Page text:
A Summit County judge who this morning exonerated a former Akron police captain in the shooting death of his former wife in 1997 said that based on her review of DNA evidence no reasonable juror could convict Douglas Prade.
A Summit County judge’s ruling exonerating a former Akron police captain in the murder of his former wife is drawing criticism from those who investigated and prosecuted him in 1998.
Summit County Prosecutor Sherri Bevan Walsh said she plans to appeal the ruling issued this morning.
“This is a gross misapplication of the law, and we will be appealing,” a written statement from Bevan Walsh said. “The DNA evidence presented by the Ohio Innocence Project on behalf of Prade is contaminated and unreliable. It does not prove innocence.”
Akron Police Chief James Nice also believes the judge came to the wrong conclusion. “All of the evidence clearly points to Prade as Dr. Margo Prade’s killer. He was proven guilty in front a jury using a substantial amount of other evidence.”
Douglas Prade, 66, has been serving a life sentence for the murder of Margo Prade, a physician who was gunned down near her office.
After years of declaring his innocence, Prade finally won DNA testing of the lab coat his former wife was wearing when killed and of a bite mark the killer left.
In her 25-page ruling issued today, Common Pleas Judge Judy L. Hunter wrote that she fully supports Prade's position that the DNA testing proves he wasn't the killer and granted his request to be released from prison.
“The court concludes . . . that defendant is actually innocent of aggravated murder,” Hunter wrote. “The testing is not unsympathetic to the family members, friends, and community who want to see justice for Dr. Prade.
However, the evidence that the defendant presented in this case is clear and convincing. Based on the review of the conclusive DNA test results and the evidence from the 1998 trial, the court is firmly convinced that no reasonable juror would convict the defendant.”
The Summit County prosecutor and Prade’s attorneys could not be reached for comment.
Prade was found guilty of shooting Mrs. Prade six times after a struggle in her van in a parking lot outside of her office the day before Thanksgiving in 1997.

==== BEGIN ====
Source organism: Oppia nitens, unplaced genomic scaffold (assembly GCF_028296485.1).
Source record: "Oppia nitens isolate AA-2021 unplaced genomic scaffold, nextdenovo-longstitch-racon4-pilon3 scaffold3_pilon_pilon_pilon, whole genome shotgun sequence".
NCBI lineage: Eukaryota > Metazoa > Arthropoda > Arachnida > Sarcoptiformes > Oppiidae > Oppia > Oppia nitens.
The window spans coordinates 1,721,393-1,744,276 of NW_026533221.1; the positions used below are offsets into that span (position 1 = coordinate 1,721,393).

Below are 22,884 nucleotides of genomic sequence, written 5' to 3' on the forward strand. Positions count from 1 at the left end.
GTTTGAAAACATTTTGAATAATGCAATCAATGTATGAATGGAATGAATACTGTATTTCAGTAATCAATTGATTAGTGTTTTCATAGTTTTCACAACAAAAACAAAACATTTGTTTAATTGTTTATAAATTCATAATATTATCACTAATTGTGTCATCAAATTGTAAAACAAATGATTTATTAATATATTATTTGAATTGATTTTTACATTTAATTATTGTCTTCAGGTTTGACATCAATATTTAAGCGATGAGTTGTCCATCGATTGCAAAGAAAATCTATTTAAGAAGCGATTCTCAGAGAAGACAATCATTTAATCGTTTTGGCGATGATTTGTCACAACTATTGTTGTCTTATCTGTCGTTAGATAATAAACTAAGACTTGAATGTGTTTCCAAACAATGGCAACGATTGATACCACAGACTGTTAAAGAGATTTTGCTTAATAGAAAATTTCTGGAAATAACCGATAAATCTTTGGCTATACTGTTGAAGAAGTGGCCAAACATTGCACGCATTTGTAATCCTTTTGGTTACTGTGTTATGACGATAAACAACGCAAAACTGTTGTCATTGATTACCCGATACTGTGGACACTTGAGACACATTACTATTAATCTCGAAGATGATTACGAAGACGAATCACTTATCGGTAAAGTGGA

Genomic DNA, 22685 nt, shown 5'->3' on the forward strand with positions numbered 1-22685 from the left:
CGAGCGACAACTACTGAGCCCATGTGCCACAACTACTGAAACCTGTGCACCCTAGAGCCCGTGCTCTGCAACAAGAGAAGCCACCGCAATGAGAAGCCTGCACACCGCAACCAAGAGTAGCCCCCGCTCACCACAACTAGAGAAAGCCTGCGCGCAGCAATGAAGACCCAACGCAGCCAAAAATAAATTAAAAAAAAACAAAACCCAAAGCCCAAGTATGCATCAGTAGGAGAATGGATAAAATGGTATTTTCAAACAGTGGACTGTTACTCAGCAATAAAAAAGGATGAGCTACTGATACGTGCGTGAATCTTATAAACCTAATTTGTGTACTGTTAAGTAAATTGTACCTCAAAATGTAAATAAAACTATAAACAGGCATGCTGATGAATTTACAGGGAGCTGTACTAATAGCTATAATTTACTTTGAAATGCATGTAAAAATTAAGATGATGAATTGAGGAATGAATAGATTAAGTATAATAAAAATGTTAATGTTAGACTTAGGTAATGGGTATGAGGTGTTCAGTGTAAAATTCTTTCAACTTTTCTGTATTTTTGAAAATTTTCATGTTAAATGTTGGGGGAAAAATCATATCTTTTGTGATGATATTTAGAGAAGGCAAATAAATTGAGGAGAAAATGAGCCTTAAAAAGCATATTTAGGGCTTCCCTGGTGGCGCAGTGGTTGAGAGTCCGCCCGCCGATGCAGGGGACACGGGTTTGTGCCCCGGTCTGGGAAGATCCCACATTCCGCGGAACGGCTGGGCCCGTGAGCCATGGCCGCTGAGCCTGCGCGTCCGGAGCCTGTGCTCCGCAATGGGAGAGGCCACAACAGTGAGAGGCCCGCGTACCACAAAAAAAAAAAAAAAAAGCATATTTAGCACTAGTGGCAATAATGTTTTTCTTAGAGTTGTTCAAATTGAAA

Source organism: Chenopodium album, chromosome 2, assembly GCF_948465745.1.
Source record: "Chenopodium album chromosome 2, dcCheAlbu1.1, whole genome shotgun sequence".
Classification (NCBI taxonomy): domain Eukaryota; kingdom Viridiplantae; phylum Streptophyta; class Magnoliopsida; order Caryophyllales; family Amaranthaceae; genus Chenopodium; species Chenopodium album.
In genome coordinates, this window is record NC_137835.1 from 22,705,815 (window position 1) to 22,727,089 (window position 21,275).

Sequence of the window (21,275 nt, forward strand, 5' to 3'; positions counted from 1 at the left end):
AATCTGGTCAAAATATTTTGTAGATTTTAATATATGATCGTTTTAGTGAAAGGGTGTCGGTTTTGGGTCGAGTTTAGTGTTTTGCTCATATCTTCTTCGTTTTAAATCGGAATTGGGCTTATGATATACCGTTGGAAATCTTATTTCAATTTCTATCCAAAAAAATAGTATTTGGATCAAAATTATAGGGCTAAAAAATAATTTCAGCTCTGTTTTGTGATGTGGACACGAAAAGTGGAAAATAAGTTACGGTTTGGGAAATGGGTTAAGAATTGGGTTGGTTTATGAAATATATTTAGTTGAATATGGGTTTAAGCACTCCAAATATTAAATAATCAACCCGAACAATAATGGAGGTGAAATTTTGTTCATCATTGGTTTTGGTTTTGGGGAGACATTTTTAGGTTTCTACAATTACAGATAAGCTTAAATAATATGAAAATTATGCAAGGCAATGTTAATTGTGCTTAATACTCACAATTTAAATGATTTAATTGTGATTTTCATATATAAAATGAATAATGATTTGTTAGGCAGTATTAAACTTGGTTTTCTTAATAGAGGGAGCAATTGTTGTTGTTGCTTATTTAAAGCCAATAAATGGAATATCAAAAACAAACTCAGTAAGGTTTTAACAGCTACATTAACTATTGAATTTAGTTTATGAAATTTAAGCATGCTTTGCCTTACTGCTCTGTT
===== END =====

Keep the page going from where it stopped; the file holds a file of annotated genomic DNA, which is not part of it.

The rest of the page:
The couple, who had two children, divorced seven months earlier after a 17-year marriage. Margo was 41 at the time of her death.
Key to his conviction in 1998 was a bite mark found on Mrs. Prade. During his trial, an expert testified that the bite mark matched Prade's teeth.
But Prade and his attorneys have argued that the bite mark testimony was based on "junk science," and that it misled the jury in a case that had received national attention. He was sentenced to life in prison.
Prade has maintained his innocence and in 2004, applied for a DNA test. But his request was denied under an old Ohio law that routinely prevented judges from granting inmates testing.
In 2008, his case was highlighted in the Dispatch series "Test of Convictions," which exposed Ohio's flawed evidence-retention and DNA-testing systems and is available here.
The Dispatch reviewed more than 300 cases with the Ohio Innocence Project and highlighted 30 inmates as prime candidates for testing including Prade.
As part of the project, attorneys for the Innocence Project then filed Prade's request for DNA testing, which was granted in the fall of 2010.
The DNA testing, conducted by DNA Diagnostics Center of Fairfield, north of Cincinnati, focused on the lab coat that Mrs. Prade was wearing during the attack, and specifically a bite mark left on her arm by her killer.
Testing results found male DNA present within the bite mark, but it didn't match Douglas Prade. Further testing of the lab coat and other evidence conducted by the Ohio Bureau of Criminal Investigation also excluded Prade's DNA.
In October, the results were presented to the judge during a four-day hearing, which led to this morning’s ruling.